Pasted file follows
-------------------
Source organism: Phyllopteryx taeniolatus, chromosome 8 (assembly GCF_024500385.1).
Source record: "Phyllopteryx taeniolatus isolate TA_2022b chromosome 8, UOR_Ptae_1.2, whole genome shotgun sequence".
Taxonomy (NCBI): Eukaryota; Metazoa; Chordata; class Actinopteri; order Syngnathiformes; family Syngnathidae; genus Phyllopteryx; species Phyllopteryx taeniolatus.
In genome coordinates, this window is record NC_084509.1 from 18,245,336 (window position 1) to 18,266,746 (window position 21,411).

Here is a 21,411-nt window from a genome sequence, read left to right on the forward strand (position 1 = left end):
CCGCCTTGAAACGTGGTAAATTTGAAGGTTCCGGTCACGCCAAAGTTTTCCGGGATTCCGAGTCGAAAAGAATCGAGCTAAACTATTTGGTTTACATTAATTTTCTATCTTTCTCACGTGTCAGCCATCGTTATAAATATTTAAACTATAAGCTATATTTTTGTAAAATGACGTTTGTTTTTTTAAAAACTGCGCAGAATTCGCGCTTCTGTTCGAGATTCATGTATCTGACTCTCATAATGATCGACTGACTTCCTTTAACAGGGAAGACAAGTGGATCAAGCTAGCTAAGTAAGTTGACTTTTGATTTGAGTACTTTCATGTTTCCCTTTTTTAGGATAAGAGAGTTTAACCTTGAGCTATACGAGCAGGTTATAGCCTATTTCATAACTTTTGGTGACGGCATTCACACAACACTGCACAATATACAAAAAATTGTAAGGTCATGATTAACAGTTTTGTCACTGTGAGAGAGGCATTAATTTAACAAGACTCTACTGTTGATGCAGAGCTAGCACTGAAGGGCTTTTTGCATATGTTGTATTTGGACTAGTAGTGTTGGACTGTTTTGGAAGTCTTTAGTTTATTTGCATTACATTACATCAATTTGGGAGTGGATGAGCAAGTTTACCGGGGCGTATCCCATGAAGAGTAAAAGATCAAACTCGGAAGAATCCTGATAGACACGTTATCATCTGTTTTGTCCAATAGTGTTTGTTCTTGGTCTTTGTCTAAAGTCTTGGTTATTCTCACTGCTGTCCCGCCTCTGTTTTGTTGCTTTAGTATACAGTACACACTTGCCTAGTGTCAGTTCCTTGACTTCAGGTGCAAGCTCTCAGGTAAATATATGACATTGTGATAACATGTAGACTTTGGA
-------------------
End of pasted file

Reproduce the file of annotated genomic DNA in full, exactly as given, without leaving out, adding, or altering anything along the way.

Source organism: Phyllopteryx taeniolatus, chromosome 8 (assembly GCF_024500385.1).
Source record: "Phyllopteryx taeniolatus isolate TA_2022b chromosome 8, UOR_Ptae_1.2, whole genome shotgun sequence".
Taxonomy (NCBI): Eukaryota; Metazoa; Chordata; class Actinopteri; order Syngnathiformes; family Syngnathidae; genus Phyllopteryx; species Phyllopteryx taeniolatus.
In genome coordinates, this window is record NC_084509.1 from 18,245,336 (window position 1) to 18,266,746 (window position 21,411).

Here is a 21,411-nt window from a genome sequence, read left to right on the forward strand (position 1 = left end):
CCGCCTTGAAACGTGGTAAATTTGAAGGTTCCGGTCACGCCAAAGTTTTCCGGGATTCCGAGTCGAAAAGAATCGAGCTAAACTATTTGGTTTACATTAATTTTCTATCTTTCTCACGTGTCAGCCATCGTTATAAATATTTAAACTATAAGCTATATTTTTGTAAAATGACGTTTGTTTTTTTAAAAACTGCGCAGAATTCGCGCTTCTGTTCGAGATTCATGTATCTGACTCTCATAATGATCGACTGACTTCCTTTAACAGGGAAGACAAGTGGATCAAGCTAGCTAAGTAAGTTGACTTTTGATTTGAGTACTTTCATGTTTCCCTTTTTTAGGATAAGAGAGTTTAACCTTGAGCTATACGAGCAGGTTATAGCCTATTTCATAACTTTTGGTGACGGCATTCACACAACACTGCACAATATACAAAAAATTGTAAGGTCATGATTAACAGTTTTGTCACTGTGAGAGAGGCATTAATTTAACAAGACTCTACTGTTGATGCAGAGCTAGCACTGAAGGGCTTTTTGCATATGTTGTATTTGGACTAGTAGTGTTGGACTGTTTTGGAAGTCTTTAGTTTATTTGCATTACATTACATCAATTTGGGAGTGGATGAGCAAGTTTACCGGGGCGTATCCCATGAAGAGTAAAAGATCAAACTCGGAAGAATCCTGATAGACACGTTATCATCTGTTTTGTCCAATAGTGTTTGTTCTTGGTCTTTGTCTAAAGTCTTGGTTATTCTCACTGCTGTCCCGCCTCTGTTTTGTTGCTTTAGTATACAGTACACACTTGCCTAGTGTCAGTTCCTTGACTTCAGGTGCAAGCTCTCAGGTAAATATATGACATTGTGATAACATGTAGACTTTGGA